For the past three years, British PM Theresa May has travelled all over the world, to Brussels, Paris, Canada, Japan and many more, to hold talks with European leaders on the terms for a withdrawal, and various world leaders on post-Brexit trade agreements.
That's a lot of meetings, and a lot of travel.
Euronews has investigated the extent of Theresa May's carbon footprint over the course of the her three busy years in government.
Since 2016, she has completed around 50 Brexit related trips, with nearly 40 in Europe.
Below, you can see the extent of her trips within Europe.
Theresa May has travelled for Brexit-related reasons exactly 39 times around the EU, mostly to Brussels to attend Brexit talks, but also to countries like France, Germany, Italy, Sweden and Poland to meet with state representatives.
The PM's plane, an Airbus A330, burns about 5.2 tonnes of fuel an hour, with each tonne of fuel emitting 3.15 tonnes of CO2.
Those trips amount to a rough average of fifty hours of travelling, which means her travels have resulted in emissions of around 819 tonnes of CO2 since 2016.
The average UK resident's CO2 emissions produce about 6.5 tonnes per year. Her trips would therefore be equal to 42 UK citizens' CO2 emissions. UK citizens are also by no means low on their individual emissions, so we looked at a country where citizens on average have a much smaller CO2 output: Kenya. According to figures from a World Bank report, May's trips would be equal to 881 Kenyan citizens in the same amount of time.
But that's not the end of the calculation. The PM has also travelled to places such as Japan and Canada to discuss post-Brexit trade agreements.
Therefore, if we add the number of hours Theresa May spent on the Airbus A330 travelling to other parts of the world, this amounts to around another 100 hours.
This would make her emissions as high as 2,500 tonnes of CO2 in three years, equal to 126 UK residents or 2,642 Kenyans.
Below is a representation of PM May's worldwide trips.
Private jets: how the wealthy add to climate change
Each of Theresa May's flights cost thousands of pounds, with some, like her trips to Cape Town, Nigeria and Kenya, costing more than 100,000 pounds in total.
Private jets are reserved for those who can afford it, and Andrew Murphy, an Aviation Manager at European NGO federation Transport and Environment, says there is an increase in the use of private jets, which can have a big impact on the environment.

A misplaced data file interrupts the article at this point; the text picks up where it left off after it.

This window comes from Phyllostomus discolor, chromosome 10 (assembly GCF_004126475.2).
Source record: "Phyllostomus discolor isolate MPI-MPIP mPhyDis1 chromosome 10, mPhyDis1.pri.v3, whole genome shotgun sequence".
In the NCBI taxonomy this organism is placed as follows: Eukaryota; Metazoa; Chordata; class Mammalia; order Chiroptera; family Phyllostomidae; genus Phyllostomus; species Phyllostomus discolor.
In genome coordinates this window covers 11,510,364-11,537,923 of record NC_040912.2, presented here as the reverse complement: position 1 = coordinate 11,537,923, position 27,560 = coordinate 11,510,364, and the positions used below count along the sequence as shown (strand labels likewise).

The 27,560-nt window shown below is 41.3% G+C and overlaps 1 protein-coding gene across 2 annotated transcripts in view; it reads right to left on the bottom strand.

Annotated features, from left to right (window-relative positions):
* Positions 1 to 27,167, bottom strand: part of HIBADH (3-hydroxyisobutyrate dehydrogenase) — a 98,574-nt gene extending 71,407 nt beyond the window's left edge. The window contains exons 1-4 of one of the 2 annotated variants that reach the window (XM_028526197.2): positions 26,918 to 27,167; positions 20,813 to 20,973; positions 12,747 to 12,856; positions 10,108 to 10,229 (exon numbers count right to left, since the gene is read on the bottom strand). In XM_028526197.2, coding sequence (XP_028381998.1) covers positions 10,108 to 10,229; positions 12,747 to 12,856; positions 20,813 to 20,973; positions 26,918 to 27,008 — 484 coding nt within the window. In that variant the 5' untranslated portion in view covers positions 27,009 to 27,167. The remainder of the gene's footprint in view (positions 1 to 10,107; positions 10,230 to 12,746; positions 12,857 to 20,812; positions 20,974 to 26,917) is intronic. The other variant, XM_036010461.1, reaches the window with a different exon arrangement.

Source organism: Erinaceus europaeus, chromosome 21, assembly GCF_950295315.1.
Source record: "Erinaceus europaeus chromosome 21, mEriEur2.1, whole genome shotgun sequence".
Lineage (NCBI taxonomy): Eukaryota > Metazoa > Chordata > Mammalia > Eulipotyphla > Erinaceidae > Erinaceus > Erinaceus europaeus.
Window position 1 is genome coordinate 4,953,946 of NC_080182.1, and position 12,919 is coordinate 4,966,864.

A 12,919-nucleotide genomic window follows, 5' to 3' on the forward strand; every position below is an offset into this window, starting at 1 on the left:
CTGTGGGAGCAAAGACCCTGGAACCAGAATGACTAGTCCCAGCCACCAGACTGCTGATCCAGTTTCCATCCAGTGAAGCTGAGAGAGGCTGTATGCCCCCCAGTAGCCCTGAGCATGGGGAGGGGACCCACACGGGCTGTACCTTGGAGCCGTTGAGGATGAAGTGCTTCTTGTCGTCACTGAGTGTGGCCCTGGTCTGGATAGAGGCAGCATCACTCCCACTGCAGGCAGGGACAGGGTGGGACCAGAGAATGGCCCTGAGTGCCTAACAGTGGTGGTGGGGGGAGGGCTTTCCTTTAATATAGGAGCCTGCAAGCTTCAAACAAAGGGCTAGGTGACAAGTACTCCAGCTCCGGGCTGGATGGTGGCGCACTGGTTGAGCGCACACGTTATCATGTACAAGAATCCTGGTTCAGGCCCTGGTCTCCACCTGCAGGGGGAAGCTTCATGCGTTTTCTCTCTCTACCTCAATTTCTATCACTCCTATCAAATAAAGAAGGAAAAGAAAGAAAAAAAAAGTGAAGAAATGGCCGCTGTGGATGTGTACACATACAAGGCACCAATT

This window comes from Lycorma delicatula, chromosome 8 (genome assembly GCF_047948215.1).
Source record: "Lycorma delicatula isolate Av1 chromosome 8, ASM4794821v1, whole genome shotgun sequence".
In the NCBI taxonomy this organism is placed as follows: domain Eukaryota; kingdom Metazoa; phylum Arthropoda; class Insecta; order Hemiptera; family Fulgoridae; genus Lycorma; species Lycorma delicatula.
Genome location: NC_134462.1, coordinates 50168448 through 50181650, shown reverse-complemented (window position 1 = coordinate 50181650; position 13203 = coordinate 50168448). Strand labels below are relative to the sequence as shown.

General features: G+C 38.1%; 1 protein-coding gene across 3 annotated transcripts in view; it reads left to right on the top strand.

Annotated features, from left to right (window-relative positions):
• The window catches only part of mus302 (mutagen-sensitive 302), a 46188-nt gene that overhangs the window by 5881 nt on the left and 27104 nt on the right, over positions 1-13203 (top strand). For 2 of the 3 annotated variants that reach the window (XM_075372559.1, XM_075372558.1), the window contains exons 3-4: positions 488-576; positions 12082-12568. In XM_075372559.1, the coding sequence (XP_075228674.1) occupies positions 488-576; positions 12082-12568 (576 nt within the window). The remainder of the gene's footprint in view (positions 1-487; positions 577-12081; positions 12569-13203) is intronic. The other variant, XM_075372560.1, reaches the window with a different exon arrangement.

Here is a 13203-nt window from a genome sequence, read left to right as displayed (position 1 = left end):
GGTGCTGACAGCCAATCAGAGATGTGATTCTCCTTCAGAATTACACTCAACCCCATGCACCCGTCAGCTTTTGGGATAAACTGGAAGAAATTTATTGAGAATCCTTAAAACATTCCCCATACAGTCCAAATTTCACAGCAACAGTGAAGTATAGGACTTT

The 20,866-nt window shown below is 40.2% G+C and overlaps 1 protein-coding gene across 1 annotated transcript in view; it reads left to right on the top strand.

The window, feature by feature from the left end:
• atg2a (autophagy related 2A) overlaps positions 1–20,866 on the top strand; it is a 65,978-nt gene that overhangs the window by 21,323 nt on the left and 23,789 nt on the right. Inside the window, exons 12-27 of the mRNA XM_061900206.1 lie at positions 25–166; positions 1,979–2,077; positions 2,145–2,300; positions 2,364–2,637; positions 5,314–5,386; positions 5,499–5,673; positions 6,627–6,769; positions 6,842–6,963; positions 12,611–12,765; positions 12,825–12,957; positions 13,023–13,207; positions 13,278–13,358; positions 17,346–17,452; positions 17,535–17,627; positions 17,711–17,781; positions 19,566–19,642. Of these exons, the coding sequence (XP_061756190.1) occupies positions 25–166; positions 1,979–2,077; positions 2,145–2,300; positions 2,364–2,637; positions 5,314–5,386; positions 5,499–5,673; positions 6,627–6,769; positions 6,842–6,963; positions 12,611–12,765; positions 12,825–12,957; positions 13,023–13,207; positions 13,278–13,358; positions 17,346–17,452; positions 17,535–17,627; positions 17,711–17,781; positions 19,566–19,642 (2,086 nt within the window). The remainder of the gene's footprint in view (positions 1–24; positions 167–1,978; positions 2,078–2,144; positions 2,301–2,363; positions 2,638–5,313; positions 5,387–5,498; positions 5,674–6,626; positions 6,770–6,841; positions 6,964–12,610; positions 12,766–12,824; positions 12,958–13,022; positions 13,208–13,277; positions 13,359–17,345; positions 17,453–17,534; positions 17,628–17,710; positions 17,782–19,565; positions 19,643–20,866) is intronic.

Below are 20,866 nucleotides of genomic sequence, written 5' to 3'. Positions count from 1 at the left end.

"The more private jets, the greater the effect on the environment. There is an increase of private jets in recent years and there's a number of reasons for that: general global inequality, the wealthy become wealthier and buy more of these toys, for example."
"Flying private jets would have a greater environmental impact than flying commercially, purely because the climate impact of a flight is the amount of fuel burnt on a flight divided by the number of passengers. So private jets by nature have fewer passengers, and as a result, the emissions will be higher per passenger", he says.
Murphy explains that there are always unique circumstances as to why somebody has to use a private jet, but that everyone, including government officials, shouldn't fly unless it is necessary.
"Heads of governments might have a particular reason that might not apply to business leaders. But all things being equal, the good starting point for reducing aviation emissions is if you don’t have to fly, don’t fly. That can sometimes be the case for European leaders and business leaders. The most obvious example would be the Eurostar from London to Brussels. So Theresa May flies every time she comes over to Brussels for Brexit meetings when she could get the train."
Private jets exempt from environmental measures
What distinguishes Theresa May's flights with private jets for business leaders, is that the latter can sometimes be captured by some environmental measures, like the EU Emission Trading Scheme.
"Technically speaking, Theresa May, Angela Merkel and Donald Trump's planes aren’t private jets, they are military flights. So it folds under military emissions. And that's a bad thing, because they can be exempt from environmental measures", Murphy adds.
This is the case, for example, with EU ETF, the EU's emission trading system.
Other kinds of measures have also been criticised for not applying to private jets, such as "Corsia", a UN measure to monitor airlines CO2 emissions voted in 2016.
Corsia's requirements will only apply to planes with international emissions above 10,000 tonnes of CO2, which means most of the world's private jets are exempt.